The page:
“Throughout the campaign, President Trump promised the American people that he would nominate a conservative judge to the high court in the mold of Justice Scalia and that’s exactly what he did. Neil Gorsuch is 49 years of age and has served as a federal judge on the 10th Circuit Court of Appeals in Colorado since 2006. Judge Gorsuch is a highly qualified mainstream conservative jurist who will defend the U.S. Constitution and interpret the law in an impartial manner. If he’s confirmed, Neil Gorsuch will continue in Justice Scalia’s honored and respected footsteps on the bench for decades and decades to come. While Republicans control the U.S. Senate with 52 votes, Democrats appear poised to filibuster or otherwise obstruct this confirmation process. This strategy is a big risk for the Democrats and they must be held to account for decisions they make that are adverse to the wishes of millions of their constituents. The American people have spoken. They elected Donald Trump to choose Justice Antonin Scalia's successor. Judge Gorsuch should be confirmed by the U.S. Senate without delay and he deserves bipartisan support just like Obama appointees Justices Sotomayor and Kagan received in 2009 and 2010 respectively.”
Similar to the New York Attorney General, the California Attorney General is demanding that non-profit organization operating in California disclosure the names, addresses and contribution amounts of their most valuable donors to his office. The U.S. District Court for the Central District of California recently enjoined the California Attorney General from imposing the disclosure obligation on Americans for Prosperity Foundation as a violation of the group’s free speech and associational rights. The Attorney General has appealed that decision to the 9th Circuit U.S. Court of Appeals. Citizens United and Citizens United Foundation have joined forces with the Free Speech Defense & Education Fund and numerous other entities in filing an amicus curiae brief supporting Americans for Prosperity Foundation before the 9th Circuit.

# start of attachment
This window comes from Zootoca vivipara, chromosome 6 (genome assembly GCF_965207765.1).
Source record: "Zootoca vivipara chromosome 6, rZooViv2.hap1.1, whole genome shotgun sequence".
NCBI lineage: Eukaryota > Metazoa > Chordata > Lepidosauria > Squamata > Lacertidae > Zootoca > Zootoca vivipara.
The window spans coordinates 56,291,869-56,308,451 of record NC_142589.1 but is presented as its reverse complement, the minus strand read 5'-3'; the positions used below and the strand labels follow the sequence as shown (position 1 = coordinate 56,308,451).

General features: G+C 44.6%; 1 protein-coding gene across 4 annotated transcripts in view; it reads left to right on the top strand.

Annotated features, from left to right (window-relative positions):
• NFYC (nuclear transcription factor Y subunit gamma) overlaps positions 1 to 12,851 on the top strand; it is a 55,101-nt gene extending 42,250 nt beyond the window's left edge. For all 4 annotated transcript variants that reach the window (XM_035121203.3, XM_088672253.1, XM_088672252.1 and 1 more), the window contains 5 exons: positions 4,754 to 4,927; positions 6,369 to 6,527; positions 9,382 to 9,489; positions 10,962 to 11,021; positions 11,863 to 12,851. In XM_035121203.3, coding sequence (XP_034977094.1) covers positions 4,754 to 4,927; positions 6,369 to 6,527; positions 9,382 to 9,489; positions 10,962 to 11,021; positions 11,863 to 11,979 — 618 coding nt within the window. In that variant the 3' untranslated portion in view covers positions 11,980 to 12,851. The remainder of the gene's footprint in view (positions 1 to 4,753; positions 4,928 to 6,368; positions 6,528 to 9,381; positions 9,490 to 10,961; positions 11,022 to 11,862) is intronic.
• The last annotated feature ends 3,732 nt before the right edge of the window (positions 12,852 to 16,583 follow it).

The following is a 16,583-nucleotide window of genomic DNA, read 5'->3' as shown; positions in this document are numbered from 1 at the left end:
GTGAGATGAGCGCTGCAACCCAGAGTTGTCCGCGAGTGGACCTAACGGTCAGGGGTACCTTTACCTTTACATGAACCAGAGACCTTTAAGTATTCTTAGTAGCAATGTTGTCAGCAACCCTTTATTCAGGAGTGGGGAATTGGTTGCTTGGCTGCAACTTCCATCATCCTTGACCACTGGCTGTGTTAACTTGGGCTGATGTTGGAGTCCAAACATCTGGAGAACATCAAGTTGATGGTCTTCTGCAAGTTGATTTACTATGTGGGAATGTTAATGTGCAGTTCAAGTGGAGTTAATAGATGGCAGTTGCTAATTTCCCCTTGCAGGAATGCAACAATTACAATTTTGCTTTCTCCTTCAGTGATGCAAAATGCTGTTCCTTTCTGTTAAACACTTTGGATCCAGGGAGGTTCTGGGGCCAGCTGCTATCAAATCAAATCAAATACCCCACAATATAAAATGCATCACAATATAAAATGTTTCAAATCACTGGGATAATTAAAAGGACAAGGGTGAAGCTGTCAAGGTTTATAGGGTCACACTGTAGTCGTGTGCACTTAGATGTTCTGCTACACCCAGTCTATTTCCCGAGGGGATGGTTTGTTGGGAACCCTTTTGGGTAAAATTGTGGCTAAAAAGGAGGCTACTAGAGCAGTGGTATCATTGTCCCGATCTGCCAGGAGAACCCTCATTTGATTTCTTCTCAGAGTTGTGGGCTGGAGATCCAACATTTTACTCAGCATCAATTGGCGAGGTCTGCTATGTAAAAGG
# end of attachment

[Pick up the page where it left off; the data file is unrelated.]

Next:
Some of our elected leaders on Capitol Hill have made a habit of making simple things complicated. It's an old but effective tactic designed to frustrate those who are advocating for reform. It's the same list of excuses we've all heard a thousand times. It usually starts with "it's not the right time" or "be careful what you wish for" or the dreaded "we don't have the votes."
A perfect example of this is the question of whether or not there should be a new constitutional amendment for congressional term limits. In the era of complex and unreadable 1,000-page pieces of legislation, the questions surrounding this debate are simple. Should Congress be term limited like the presidency, and if so where should the limits be set? Only in Washington can a joint resolution that spans two paragraphs be made into a complicated matter. There's absolutely no doubt that amending the U.S. Constitution should be taken very seriously and debated thoroughly, but the American people clearly want the debate and an up-or-down vote.
A recent poll indicates that 74 percent of likely U.S. voters support such a proposal, with only 13 percent in opposition. In today's America it's hard to find any initiative that enjoys such strong support from our citizenry, and with good reason. I'm not sure I know anyone — Democrat or Republican — who really believes Congress has been functioning effectively for a long time. So congressional term limits is hardly a new phenomenon. The American people's distrust in Washington politicians and out of control federal spending has been growing for decades. The last time there was a real push was in mid-1990s, when Newt Gingrich was speaker of the House. The measure failed back then but that did not deter those reform-minded Republicans from putting it up for a vote.